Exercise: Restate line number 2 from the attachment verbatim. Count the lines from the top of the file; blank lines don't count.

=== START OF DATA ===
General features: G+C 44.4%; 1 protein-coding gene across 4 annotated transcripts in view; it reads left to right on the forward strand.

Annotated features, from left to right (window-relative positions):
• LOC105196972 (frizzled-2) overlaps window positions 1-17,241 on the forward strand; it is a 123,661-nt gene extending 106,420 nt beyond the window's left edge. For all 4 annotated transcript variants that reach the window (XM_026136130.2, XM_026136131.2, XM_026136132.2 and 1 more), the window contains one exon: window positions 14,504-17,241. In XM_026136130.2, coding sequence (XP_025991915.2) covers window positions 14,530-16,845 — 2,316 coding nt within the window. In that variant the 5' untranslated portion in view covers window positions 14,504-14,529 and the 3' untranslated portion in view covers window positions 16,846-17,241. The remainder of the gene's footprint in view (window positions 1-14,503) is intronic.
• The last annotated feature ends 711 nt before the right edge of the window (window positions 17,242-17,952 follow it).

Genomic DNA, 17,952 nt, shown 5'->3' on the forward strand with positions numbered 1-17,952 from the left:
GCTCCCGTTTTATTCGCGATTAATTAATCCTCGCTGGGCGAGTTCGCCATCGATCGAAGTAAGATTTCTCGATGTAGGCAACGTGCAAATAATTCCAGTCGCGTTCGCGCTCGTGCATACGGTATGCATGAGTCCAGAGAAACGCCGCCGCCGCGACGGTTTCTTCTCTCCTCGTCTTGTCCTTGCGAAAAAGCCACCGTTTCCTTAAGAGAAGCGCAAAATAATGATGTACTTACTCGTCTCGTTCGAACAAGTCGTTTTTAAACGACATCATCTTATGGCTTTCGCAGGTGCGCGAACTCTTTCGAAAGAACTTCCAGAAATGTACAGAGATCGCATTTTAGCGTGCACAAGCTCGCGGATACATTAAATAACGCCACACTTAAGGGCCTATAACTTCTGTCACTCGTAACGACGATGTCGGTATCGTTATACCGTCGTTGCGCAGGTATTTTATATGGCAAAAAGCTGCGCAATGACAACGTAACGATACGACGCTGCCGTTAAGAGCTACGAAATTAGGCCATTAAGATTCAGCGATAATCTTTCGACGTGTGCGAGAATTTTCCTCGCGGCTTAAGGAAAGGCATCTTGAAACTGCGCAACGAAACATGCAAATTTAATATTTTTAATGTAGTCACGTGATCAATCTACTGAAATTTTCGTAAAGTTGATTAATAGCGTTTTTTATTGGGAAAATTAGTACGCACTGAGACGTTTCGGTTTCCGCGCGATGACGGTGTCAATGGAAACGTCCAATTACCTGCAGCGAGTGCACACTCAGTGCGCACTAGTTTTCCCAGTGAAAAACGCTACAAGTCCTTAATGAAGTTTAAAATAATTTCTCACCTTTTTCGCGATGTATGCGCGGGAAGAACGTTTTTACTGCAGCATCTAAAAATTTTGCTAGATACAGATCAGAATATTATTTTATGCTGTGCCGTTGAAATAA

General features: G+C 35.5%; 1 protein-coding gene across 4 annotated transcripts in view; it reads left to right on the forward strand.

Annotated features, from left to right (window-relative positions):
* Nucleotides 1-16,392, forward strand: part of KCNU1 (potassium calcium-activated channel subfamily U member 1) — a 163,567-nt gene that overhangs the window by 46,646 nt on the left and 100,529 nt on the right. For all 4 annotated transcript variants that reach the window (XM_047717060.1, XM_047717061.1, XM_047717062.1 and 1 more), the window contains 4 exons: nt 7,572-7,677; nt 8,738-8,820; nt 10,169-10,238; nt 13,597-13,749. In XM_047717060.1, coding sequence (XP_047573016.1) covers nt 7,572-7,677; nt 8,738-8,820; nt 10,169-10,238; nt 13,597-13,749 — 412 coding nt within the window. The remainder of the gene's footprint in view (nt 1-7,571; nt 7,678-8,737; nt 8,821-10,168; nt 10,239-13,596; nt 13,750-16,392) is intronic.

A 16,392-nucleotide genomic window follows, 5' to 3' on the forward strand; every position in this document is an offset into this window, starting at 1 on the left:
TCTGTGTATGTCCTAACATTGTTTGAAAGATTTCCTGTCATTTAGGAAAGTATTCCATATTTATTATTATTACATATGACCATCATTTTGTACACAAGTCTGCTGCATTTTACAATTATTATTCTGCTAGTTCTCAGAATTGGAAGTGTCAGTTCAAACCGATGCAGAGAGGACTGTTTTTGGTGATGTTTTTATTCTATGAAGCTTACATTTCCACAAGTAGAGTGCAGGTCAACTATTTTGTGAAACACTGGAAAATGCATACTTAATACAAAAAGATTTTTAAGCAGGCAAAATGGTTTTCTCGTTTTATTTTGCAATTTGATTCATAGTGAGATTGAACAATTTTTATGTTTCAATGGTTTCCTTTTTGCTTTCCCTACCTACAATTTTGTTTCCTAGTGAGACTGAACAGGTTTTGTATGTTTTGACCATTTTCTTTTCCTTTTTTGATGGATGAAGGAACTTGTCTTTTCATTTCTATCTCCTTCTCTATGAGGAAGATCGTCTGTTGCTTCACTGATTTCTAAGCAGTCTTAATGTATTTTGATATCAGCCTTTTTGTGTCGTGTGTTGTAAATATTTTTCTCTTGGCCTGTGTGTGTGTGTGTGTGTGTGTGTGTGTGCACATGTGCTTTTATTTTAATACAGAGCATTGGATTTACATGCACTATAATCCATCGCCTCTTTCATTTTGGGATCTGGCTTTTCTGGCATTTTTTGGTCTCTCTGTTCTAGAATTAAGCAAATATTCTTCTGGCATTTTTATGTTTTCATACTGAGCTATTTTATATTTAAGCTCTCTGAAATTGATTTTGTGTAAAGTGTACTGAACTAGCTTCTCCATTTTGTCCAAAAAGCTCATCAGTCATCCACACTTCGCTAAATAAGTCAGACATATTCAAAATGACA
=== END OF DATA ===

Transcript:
Annotated features, from left to right (window-relative positions):